Minneapolis superintendent Green is "interim" no moreby Laura McCallum, Minnesota Public Radio
Minnesota's third largest school district now has a permanent leader at the helm. The Minneapolis school board voted unanimously Tuesday night to offer the job to interim superintendent Bill Green. Green says he won't waste any time in tackling the district's many challenges, starting with academic performance.
Minneapolis, Minn. — Minneapolis school board members say they heard from more than 1,000 people in the district, and 90 percent of them urged the board to hire Bill Green. The Augsburg College history professor and former school board chair has been serving as interim superintendent for more than a year, after former superintendent Thandiwe Peebles was forced to resign.
Green says his top priority is improving student achievement in a district with a wide academic gap between white students and students of color.
"Achievement is the first thing. That's the first thing. Everything else has to be subordinate to that," said Green.
Green is pushing for an academic plan that focuses on student performance and discipline. It includes more training for teachers and school leaders, middle school reform and a standard curriculum to help students who move from one school to another.
Green says that plan will help school leaders decide how to close a budget gap of $16 million.
"That has to be the thing that drives every other decision we make -- when we're setting a budget for the district, or whether we're determining which facilities we're going to keep, or whether we determine which programs we're going to use," he said.
Green says Minneapolis will need to close more schools, since it has about 1,000 empty classrooms. He says Minneapolis has more school buildings than any other district in the state, including the two largest, Anoka-Hennepin and St. Paul. Minneapolis has lost about one-quarter of its enrollment in the last six years.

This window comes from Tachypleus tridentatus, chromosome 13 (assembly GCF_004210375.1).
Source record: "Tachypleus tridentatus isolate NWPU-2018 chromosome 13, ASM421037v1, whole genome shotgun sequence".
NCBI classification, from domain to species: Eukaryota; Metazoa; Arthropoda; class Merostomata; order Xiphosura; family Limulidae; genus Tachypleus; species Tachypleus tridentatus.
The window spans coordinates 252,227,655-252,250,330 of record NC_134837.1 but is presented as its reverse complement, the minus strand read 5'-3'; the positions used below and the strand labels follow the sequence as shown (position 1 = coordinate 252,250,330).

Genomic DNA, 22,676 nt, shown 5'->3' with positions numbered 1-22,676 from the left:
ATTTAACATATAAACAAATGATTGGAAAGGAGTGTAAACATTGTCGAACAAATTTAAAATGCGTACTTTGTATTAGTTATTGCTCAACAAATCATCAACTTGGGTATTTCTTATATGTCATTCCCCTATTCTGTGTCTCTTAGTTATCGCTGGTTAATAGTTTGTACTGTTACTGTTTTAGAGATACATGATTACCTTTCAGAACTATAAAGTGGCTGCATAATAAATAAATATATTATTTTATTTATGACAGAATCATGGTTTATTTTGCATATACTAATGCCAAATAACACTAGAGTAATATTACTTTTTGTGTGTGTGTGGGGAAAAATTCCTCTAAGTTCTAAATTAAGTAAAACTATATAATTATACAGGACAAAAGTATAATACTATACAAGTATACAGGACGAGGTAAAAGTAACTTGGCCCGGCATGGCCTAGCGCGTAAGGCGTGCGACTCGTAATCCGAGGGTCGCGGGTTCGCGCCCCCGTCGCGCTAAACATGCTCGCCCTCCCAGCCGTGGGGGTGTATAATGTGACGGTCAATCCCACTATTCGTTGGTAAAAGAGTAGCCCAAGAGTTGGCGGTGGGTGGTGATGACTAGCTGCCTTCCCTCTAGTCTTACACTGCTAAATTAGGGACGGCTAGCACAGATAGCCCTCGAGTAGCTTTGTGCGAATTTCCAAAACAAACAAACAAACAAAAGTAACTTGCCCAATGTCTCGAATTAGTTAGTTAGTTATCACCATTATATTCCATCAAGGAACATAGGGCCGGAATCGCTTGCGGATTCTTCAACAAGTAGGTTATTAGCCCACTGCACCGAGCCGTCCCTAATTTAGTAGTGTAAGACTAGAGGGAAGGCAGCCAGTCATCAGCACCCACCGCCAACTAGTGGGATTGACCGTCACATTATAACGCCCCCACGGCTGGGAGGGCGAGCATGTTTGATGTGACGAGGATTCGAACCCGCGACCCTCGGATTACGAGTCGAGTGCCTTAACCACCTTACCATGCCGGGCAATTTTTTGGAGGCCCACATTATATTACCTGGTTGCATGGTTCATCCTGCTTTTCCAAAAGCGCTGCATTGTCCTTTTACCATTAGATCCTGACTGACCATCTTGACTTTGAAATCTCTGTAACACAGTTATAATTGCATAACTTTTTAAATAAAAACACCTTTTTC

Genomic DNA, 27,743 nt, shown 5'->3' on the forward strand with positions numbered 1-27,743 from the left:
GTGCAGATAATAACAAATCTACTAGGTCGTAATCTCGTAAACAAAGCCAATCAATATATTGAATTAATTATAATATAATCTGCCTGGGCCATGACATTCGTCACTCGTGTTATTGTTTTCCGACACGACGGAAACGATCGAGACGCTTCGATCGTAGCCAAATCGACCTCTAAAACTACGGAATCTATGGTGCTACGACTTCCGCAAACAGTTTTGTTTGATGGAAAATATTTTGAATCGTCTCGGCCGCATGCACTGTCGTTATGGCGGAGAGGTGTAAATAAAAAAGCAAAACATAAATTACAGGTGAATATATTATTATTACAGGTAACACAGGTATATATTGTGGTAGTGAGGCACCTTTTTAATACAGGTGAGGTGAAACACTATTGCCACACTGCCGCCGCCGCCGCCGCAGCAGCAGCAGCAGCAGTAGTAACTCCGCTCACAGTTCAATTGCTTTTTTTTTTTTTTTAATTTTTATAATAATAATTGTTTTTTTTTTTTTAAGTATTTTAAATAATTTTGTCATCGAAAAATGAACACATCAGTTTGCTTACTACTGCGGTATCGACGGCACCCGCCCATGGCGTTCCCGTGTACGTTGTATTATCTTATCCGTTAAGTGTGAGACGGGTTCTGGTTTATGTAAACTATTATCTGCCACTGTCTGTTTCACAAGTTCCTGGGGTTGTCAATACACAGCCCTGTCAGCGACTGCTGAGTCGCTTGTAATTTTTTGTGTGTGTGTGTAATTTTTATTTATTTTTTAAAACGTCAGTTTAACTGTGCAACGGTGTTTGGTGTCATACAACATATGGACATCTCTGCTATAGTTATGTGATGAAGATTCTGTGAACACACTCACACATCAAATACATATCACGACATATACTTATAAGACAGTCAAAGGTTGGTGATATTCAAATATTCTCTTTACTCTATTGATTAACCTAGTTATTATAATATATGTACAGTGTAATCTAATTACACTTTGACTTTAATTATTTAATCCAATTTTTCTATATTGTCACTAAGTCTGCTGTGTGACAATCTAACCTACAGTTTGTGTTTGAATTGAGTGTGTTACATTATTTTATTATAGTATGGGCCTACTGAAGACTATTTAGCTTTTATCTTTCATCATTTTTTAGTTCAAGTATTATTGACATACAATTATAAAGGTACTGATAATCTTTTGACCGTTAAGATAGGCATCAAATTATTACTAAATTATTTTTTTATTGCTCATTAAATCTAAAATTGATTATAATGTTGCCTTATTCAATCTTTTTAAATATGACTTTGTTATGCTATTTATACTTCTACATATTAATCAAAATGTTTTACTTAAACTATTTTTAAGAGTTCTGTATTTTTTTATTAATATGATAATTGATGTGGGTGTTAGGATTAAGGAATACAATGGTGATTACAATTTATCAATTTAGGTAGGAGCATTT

Green also says the district needs to limit academic choices to programs that have been proven to be effective. He says that may mean closing some magnet programs.
School board members say Green is the right person to lead the district at this time. But board member Sharon Henry-Blythe says some families wanted the board to do a national search.
"I heard primarily the voice of African American families, parents, feeling desperate," said Henry-Blythe. "They want, and I want, we want, a strong leader with a forward vision willing to take risks, bold risks ... on behalf of our children, African American children."
Henry-Blythe says those families should feel confident about the board's decision, but should also continue to push the board and Green to improve the district.
As Green prepares to get to work without "interim" in his title, he says he takes seriously the criticism of the district, including the recent comments made by Minneapolis City Council Member Don Samuels. Samuels said North High School should be burned down, since too many African American students -- particularly young men -- fail to graduate.
Green says while Samuels could have more diplomatic, his comments drew attention to an achievement gap that the district "desperately" needs to close. But Green says he's been surprised by the outpouring of support for North High since Samuels' comments.
"Had there been a ringing endorsement of his perspective in a way that criticizes the district, that demonizes the district even more, I would have said that we have really failed in the past year. I find just the opposite to be the case," said Green.
The board will now negotiate a contract with Green. He's currently paid $168,000 under a deal that expires in June.
- Morning Edition, 02/14/2007, 7:20 a.m.